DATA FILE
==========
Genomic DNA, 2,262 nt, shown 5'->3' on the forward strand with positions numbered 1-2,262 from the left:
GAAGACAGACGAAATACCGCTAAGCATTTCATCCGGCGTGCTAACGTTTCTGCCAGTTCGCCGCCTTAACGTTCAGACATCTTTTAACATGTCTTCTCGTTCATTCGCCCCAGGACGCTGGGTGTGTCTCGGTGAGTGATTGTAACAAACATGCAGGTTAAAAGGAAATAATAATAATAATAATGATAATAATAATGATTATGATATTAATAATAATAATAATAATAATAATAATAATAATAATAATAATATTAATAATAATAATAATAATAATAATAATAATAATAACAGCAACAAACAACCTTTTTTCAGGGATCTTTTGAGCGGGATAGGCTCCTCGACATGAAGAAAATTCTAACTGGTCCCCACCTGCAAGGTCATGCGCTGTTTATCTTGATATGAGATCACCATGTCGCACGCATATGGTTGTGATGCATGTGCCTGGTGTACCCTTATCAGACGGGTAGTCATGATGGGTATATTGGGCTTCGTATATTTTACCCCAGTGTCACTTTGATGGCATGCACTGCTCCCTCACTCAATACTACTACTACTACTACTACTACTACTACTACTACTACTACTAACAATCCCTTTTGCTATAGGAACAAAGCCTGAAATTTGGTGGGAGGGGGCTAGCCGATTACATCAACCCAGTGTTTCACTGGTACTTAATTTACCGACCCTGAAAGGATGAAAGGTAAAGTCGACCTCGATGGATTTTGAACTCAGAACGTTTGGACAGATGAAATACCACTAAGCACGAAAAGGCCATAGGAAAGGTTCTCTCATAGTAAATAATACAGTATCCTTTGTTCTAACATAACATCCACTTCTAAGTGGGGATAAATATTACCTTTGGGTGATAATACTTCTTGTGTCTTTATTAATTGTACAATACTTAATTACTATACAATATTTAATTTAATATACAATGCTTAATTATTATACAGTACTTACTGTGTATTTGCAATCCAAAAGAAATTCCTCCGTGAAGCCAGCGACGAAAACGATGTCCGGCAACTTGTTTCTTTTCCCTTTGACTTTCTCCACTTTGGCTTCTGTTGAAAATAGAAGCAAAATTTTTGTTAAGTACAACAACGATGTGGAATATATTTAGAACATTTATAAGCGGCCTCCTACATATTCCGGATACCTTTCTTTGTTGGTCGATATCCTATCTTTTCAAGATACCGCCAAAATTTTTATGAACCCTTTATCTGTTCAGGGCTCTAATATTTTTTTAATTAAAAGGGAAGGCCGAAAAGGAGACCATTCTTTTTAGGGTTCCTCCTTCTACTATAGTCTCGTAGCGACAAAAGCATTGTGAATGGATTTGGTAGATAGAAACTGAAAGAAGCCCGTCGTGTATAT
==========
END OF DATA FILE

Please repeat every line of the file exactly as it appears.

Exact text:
Genomic DNA, 2,262 nt, shown 5'->3' on the forward strand with positions numbered 1-2,262 from the left:
GAAGACAGACGAAATACCGCTAAGCATTTCATCCGGCGTGCTAACGTTTCTGCCAGTTCGCCGCCTTAACGTTCAGACATCTTTTAACATGTCTTCTCGTTCATTCGCCCCAGGACGCTGGGTGTGTCTCGGTGAGTGATTGTAACAAACATGCAGGTTAAAAGGAAATAATAATAATAATAATGATAATAATAATGATTATGATATTAATAATAATAATAATAATAATAATAATAATAATAATAATAATATTAATAATAATAATAATAATAATAATAATAATAATAACAGCAACAAACAACCTTTTTTCAGGGATCTTTTGAGCGGGATAGGCTCCTCGACATGAAGAAAATTCTAACTGGTCCCCACCTGCAAGGTCATGCGCTGTTTATCTTGATATGAGATCACCATGTCGCACGCATATGGTTGTGATGCATGTGCCTGGTGTACCCTTATCAGACGGGTAGTCATGATGGGTATATTGGGCTTCGTATATTTTACCCCAGTGTCACTTTGATGGCATGCACTGCTCCCTCACTCAATACTACTACTACTACTACTACTACTACTACTACTACTACTACTAACAATCCCTTTTGCTATAGGAACAAAGCCTGAAATTTGGTGGGAGGGGGCTAGCCGATTACATCAACCCAGTGTTTCACTGGTACTTAATTTACCGACCCTGAAAGGATGAAAGGTAAAGTCGACCTCGATGGATTTTGAACTCAGAACGTTTGGACAGATGAAATACCACTAAGCACGAAAAGGCCATAGGAAAGGTTCTCTCATAGTAAATAATACAGTATCCTTTGTTCTAACATAACATCCACTTCTAAGTGGGGATAAATATTACCTTTGGGTGATAATACTTCTTGTGTCTTTATTAATTGTACAATACTTAATTACTATACAATATTTAATTTAATATACAATGCTTAATTATTATACAGTACTTACTGTGTATTTGCAATCCAAAAGAAATTCCTCCGTGAAGCCAGCGACGAAAACGATGTCCGGCAACTTGTTTCTTTTCCCTTTGACTTTCTCCACTTTGGCTTCTGTTGAAAATAGAAGCAAAATTTTTGTTAAGTACAACAACGATGTGGAATATATTTAGAACATTTATAAGCGGCCTCCTACATATTCCGGATACCTTTCTTTGTTGGTCGATATCCTATCTTTTCAAGATACCGCCAAAATTTTTATGAACCCTTTATCTGTTCAGGGCTCTAATATTTTTTTAATTAAAAGGGAAGGCCGAAAAGGAGACCATTCTTTTTAGGGTTCCTCCTTCTACTATAGTCTCGTAGCGACAAAAGCATTGTGAATGGATTTGGTAGATAGAAACTGAAAGAAGCCCGTCGTGTATAT